I have floated an idea that some others have mentioned – a special bankruptcy court for large financial institutions. My thinking is that we could carve out specific capital parameters to avoid bankruptcy. The equity would take say all of the losses up to a point, after which point they take 75% of future losses and sub debt takes the rest by mandatory equity conversion, etc. The point being that you could prevent a bankruptcy by moving up the capital structure in a pre-defined way. I think I saw another proposal like this somewhere where the main question was how to prevent bankruptcy arbitrage. I’ll see if I can dig that up.

      Barring something like this, you really are just going to have to break these banks up because resolution authority gives way to much power to the executive branch.

      1. Greg says

        I like the contingent capital idea in theory, although I think there would be a number of practical difficulties over how you determine whether the conversion point has been reached and how you determine the conversion price. You could specify in advance the trigger point and a conversion formula, but someone like a bankruptcy judge or a regulator would have to have the authority to make the determination.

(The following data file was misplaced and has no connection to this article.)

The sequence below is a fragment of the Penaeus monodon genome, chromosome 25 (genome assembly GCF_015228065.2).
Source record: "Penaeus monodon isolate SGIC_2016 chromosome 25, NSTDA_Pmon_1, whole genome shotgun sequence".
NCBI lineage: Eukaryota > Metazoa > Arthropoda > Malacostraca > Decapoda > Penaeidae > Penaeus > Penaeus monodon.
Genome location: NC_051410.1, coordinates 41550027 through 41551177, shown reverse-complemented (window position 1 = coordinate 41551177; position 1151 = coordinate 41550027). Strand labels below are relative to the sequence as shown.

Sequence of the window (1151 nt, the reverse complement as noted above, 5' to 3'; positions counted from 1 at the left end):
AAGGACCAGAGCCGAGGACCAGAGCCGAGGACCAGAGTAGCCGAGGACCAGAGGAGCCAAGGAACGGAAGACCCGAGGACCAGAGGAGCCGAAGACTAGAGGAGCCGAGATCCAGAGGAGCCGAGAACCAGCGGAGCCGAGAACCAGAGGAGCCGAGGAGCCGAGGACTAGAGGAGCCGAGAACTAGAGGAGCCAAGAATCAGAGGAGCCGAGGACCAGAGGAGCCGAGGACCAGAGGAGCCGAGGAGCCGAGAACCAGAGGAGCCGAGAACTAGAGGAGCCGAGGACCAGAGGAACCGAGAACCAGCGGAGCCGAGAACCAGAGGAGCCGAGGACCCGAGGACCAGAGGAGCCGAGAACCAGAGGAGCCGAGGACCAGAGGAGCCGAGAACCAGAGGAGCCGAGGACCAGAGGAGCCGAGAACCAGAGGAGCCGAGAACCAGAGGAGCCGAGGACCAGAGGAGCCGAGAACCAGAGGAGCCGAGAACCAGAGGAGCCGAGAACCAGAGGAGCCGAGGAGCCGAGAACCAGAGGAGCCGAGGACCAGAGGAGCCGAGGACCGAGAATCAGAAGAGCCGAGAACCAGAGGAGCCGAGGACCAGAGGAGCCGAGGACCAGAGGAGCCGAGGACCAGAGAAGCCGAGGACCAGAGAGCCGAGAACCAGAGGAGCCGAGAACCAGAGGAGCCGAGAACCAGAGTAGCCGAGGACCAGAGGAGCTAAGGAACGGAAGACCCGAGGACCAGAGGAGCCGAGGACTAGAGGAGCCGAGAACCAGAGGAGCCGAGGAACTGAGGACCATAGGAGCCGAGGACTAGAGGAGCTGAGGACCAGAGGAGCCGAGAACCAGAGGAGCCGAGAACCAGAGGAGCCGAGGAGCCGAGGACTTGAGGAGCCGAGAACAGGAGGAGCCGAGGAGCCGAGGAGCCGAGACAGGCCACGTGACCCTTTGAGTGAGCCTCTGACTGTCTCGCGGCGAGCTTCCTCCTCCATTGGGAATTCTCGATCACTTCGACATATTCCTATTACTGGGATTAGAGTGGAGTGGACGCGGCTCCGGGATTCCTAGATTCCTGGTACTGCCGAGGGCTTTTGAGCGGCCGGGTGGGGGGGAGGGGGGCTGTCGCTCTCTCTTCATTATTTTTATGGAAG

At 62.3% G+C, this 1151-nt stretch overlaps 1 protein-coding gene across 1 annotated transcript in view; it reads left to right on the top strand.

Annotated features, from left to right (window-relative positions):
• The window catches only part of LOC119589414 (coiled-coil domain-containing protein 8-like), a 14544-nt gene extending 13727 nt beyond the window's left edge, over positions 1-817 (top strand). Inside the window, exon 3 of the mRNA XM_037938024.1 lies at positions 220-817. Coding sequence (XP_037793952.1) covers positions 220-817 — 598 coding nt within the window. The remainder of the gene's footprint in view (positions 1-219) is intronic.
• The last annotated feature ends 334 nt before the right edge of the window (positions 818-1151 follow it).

If you could get around the implementation issues, a contingent capital concept could help preserve the franchise or going-concern value of an insolvent institution which would lessen creditor losses. However, it still seems to me that there could still be big creditor losses even with contingent capital, or at a minimum great uncertainty about the extent of the creditor losses. In addition, I think with Lehman, a big part of the systemic issues was that once creditors were forced to accept that they could suffer losses, no one trusted anyone else’s balance sheet leading to a big run on the shadow banking system.

        I still end up back at the same place that any sort of resolution authority wouldn’t solve the systemic issues, unless the resolution authority is going to also have bailout authority (which I suspect is the Obama administration’s real goal). So, I would still want to break up the TBTFs.

        I think the systemic issues can also be lessened by strenghtening the balance sheets of financial institutions and by reducing the opacity of their balance sheets. So, more capital, more reserves, less leverage, no off-balance sheet stuff, and regulation of derivatives, repos and money market funds.